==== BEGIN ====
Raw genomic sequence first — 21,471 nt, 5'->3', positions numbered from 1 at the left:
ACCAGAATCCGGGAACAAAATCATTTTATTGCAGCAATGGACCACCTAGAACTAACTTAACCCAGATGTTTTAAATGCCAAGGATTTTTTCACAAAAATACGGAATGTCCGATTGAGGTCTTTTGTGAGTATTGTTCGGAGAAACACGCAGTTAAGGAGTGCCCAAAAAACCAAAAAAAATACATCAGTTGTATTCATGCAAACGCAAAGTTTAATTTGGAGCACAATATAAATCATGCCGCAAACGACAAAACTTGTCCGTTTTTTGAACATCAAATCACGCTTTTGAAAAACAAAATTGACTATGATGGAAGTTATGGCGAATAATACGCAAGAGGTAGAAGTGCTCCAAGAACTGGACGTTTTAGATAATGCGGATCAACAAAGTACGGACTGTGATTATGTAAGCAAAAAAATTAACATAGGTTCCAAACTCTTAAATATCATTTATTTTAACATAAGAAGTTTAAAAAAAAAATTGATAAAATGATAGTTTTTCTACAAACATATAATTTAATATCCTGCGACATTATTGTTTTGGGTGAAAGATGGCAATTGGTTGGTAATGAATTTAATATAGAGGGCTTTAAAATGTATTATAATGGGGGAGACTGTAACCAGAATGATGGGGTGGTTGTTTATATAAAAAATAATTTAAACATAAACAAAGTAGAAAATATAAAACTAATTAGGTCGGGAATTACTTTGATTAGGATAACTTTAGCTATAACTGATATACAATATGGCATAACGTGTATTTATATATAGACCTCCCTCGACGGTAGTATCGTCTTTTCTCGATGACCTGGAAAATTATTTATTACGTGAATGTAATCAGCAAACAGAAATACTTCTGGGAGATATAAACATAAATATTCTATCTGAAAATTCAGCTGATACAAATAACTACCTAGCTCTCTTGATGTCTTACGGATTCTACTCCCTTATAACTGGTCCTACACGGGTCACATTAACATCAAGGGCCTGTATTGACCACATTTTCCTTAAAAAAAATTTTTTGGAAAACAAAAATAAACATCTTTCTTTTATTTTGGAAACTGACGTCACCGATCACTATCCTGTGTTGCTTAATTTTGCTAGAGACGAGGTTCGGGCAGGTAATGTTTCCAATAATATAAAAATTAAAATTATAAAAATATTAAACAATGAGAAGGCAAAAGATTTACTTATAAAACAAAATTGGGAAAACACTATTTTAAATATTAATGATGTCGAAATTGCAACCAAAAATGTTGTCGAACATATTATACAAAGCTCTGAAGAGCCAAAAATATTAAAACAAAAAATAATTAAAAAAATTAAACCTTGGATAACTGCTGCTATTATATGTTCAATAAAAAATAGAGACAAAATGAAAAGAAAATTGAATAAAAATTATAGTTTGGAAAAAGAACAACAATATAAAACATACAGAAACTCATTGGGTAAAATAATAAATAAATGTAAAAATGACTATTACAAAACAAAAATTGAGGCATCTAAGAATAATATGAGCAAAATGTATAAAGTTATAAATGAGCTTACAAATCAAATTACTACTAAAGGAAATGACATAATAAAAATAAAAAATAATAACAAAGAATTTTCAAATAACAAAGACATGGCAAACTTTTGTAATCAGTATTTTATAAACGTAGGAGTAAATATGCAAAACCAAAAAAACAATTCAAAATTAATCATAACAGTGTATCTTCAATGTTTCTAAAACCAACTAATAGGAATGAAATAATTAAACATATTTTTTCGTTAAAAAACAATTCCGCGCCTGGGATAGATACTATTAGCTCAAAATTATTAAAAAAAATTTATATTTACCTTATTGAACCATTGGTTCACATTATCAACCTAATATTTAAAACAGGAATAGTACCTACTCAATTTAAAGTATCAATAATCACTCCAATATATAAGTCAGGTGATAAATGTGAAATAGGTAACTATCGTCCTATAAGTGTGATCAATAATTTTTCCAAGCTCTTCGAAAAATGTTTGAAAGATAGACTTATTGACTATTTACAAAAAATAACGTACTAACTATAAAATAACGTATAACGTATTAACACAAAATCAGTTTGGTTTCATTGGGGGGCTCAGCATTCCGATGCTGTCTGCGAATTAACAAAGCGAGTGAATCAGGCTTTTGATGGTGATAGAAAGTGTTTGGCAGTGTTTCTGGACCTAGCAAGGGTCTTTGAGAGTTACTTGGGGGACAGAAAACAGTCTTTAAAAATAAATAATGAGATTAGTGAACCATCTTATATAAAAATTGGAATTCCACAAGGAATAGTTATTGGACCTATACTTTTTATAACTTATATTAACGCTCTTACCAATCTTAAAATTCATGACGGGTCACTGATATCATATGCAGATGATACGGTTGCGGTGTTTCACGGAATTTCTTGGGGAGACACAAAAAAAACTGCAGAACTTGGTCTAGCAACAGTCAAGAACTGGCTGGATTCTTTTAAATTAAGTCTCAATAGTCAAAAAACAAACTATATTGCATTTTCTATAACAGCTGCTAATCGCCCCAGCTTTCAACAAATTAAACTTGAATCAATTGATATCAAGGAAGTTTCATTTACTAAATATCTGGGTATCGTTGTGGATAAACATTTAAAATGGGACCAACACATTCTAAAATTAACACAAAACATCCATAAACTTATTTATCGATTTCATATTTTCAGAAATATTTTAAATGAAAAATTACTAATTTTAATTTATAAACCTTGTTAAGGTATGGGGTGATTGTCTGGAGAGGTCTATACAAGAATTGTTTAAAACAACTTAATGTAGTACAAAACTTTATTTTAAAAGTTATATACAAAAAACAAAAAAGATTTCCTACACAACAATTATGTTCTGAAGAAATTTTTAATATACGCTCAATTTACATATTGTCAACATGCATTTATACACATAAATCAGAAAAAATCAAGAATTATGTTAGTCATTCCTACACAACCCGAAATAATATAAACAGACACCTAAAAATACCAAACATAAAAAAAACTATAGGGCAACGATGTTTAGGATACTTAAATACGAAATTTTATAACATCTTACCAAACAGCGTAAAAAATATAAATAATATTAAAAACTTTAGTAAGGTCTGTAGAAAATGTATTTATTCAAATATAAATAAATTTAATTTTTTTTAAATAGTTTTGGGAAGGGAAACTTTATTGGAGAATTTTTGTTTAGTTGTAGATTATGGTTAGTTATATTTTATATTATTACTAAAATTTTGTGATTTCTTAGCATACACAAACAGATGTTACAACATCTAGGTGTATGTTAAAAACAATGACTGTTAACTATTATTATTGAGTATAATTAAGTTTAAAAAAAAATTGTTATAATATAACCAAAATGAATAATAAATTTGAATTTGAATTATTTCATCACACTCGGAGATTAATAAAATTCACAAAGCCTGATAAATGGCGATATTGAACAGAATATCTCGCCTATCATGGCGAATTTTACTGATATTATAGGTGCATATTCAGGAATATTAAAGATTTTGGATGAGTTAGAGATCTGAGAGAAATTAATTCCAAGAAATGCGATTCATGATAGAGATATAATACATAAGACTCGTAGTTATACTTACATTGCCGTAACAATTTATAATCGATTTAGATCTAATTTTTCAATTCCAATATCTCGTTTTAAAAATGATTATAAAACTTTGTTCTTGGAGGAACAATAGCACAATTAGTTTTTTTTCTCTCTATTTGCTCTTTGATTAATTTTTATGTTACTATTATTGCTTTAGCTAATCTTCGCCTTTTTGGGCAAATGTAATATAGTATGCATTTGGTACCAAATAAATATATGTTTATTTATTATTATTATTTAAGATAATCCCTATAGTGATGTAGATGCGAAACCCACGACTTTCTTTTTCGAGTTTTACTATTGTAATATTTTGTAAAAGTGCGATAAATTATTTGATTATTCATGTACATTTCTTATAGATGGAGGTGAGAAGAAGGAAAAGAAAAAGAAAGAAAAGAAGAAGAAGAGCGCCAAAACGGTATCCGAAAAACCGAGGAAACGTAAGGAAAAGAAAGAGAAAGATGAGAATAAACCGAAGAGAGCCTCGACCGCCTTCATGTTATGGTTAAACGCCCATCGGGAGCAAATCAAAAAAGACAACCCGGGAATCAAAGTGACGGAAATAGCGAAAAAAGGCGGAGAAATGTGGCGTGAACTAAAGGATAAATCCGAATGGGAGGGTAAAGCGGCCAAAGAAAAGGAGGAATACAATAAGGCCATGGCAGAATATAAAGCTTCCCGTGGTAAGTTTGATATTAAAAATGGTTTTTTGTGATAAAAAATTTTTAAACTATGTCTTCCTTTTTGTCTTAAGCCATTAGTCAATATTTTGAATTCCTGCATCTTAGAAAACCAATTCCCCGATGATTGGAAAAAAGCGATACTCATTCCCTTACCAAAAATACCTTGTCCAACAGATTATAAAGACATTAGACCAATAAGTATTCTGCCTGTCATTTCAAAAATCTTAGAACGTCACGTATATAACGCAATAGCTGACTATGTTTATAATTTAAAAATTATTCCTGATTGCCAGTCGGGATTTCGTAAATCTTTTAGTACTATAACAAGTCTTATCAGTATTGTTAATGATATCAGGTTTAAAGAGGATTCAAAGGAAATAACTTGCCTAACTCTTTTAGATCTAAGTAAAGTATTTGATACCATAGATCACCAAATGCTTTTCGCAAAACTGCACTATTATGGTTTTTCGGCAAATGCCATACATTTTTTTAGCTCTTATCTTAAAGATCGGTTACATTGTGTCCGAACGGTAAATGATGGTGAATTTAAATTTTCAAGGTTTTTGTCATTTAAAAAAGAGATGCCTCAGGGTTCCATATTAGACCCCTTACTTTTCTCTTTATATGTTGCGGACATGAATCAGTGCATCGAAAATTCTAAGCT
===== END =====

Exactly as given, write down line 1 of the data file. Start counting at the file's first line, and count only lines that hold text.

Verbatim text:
Raw genomic sequence first — 21,471 nt, 5'->3', positions numbered from 1 at the left: